Food for Sport
The basic principles of healthy eating apply to all athletes. Eating a healthy balanced diet will provide you with all the nutrients you need to take part in your favourite sport or activity. If you take your sport seriously, you need to get to know which foods are good sources of the nutrients you need and when to eat them.
The golden rules are:
- Be the right weight for your height, this means eat enough food for your level of activity. If you eat too little then you won’t be able to keep up your exercise levels.
- Eat enough carbohydrate to keep you going during exercise.
- Eat the right foods at the right time – the timings of meals are just as important as what you eat.
- Drink plenty of fluids. It pays to be well hydrated.
- Eat a wide variety of foods to ensure you get good amounts of all the nutrients your body needs - plenty of wholemeal bread and wholegrain cereals, fruit and vegetables and moderate amounts of milk, yoghurt and cheese, lean meat, fish, poultry, eggs, nuts and pulses.
Carbohydrate – healthy energy foods
Carbohydrate provides the body with the most easily accessed source of energy, so for sporty people carbohydrate is really important.
When you eat carbohydrat,e the energy that you get from it is stored in the liver and in the muscles. This means that when you are active the muscles can use the energy source quickly.
If you get tired during your sport or activity it might be because your stores of energy are running low. The stores in your muscles and liver are used up after about 1 hour of continuous activity.
You can train yourself to store more energy in your muscles. If you train more and eat the right carbohydrate at the right time, the amount of energy you store in your muscles will increase.
Glycogen is stored in limited amounts but the stronger your muscles, the more glycogen they can store and the longer you can keep going. This is why athletes involved in sports like running and cycling spend time in the gym building up their muscles.
Many different foods contain carbohydrate. The richest sources of carbohydrate are:
- Bread (including pizza base)
- Breakfast cereals
- Rice and other cereals
- Pasta, noodles
- Peas, beans and lentils
- Sweetcorn and root vegetables
At least 60% of the energy (calories) in an athlete's diet should be from carbohydrate. This might seem a lot as most people eat about 40% of their energy as carbohydrate! As a general rule, aim to have half your plate covered by one or more of the above foods.
Other good sources of carbohydrate include fruit (bananas are a great source), juices, low fat cakes (such as scones, teacakes, fruit cake, jaffa cakes), confectionery and sugary products (such as jelly babies, marshmallows, syrups and honey), sweetened dairy products (such as smoothies, milkshakes, sweetened yoghurts and low-fat ice cream) and sports drinks. These can be used as snacks between meals to increase your carbohydrate intake especially when you are training hard.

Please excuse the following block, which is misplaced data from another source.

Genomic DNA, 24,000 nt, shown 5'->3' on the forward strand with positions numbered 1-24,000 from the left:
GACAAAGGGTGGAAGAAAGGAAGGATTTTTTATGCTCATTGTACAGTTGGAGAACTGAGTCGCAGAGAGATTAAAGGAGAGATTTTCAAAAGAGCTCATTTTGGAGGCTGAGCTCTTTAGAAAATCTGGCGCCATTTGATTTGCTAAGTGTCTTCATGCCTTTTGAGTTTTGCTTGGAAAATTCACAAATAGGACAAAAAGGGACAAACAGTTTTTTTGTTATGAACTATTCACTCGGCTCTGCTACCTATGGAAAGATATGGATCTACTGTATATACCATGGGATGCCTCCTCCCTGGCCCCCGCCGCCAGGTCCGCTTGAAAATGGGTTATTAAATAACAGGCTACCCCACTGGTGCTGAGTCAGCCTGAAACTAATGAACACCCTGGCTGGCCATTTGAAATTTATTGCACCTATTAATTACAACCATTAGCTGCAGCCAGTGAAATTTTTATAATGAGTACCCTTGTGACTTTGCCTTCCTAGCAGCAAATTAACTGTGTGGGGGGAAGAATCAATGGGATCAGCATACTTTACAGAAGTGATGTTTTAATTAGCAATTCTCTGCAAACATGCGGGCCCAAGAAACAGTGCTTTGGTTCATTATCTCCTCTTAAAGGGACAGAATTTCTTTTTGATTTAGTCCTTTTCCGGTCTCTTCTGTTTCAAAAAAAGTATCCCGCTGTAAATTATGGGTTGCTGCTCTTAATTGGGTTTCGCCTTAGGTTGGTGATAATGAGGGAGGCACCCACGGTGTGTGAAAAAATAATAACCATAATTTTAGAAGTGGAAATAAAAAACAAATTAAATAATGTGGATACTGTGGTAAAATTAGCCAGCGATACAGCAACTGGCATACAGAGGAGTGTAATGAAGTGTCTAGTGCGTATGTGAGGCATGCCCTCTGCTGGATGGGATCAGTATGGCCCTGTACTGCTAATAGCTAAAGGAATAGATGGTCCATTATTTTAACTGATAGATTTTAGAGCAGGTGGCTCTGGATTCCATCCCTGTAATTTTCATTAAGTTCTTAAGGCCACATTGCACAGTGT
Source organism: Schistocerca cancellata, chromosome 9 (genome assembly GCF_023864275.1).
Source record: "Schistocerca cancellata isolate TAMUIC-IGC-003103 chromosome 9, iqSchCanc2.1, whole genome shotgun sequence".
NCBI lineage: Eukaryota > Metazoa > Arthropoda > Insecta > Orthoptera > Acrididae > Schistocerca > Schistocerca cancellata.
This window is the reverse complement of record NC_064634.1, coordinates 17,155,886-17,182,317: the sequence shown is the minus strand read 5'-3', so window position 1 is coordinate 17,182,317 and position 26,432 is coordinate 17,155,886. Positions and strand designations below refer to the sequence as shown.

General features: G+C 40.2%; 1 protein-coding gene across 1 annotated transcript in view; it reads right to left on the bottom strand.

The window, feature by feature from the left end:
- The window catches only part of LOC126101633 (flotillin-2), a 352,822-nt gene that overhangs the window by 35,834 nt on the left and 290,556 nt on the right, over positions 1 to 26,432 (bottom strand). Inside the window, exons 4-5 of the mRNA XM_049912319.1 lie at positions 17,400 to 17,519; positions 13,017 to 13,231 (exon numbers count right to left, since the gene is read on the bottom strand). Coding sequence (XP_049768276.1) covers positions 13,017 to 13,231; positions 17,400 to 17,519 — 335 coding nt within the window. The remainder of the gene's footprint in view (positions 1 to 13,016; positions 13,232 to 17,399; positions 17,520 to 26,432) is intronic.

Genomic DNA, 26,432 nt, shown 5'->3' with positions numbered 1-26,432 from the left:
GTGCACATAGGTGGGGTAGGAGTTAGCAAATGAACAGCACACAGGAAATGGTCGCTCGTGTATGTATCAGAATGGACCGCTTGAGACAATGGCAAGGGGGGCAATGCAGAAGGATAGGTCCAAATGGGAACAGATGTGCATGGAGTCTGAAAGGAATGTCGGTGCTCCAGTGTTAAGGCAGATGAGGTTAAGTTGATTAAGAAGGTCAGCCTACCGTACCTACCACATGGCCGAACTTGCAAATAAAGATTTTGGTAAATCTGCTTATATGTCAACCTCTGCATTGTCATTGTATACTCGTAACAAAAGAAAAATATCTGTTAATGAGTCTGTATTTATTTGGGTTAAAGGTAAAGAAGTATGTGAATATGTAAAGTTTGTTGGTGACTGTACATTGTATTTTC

Protein and Sport
We need protein for our muscles to grow, get stronger and repair themselves.
Good protein choices include:
- Lean meats and poultry
- Beans, lentils, pulses and soya (TVP)
- Nuts and seeds
- Low-fat dairy products
If you are very active, and train frequently your body generally requires more protein than people who are less active.
But as most people in the UK eat more protein than they need, you’re likely to be getting enough protein to meet your increased needs. This means there should be no need for you to increase the amount you eat and no need to buy protein supplements.
Remember, you should be able to get all the protein you need by eating a variety of foods.
To make sure you get enough carbohydrate in your diet, you need to limit your fat intake, although not by too much as some fat in the diet is essential for good health. Make sure you have the healthier fats in your diet (the unsaturated ones) that come from oily fish, avocados, nuts, nut butters, seeds and oils. Cut down on the saturated fats that come from fatty meat products, hard cheese and full-fat dairy products, butter, cream, cakes, biscuits, pies and pastries.
It is still important to keep your heart healthy. Here are some useful tips to reduce fat in your diet:
- Reduce your intake of fried foods, chips and crisps
- Use a minimal amount of fat or oil when cooking
- Use low-fat spreads and low-fat dairy products, such as semi-skimmed milk and low-fat yogurts
- Eat lean meat and remove all visible fat or skin
- Avoid fatty meat products such as pies, pasties, sausages, burgers, pate and salami
- Cut down on pastries, cream cakes and biscuits that contain hidden fats
- Avoid mayonnaise, salad cream and creamy sauces or choose a low-fat version. Try using pickle, mustard or chutney instead.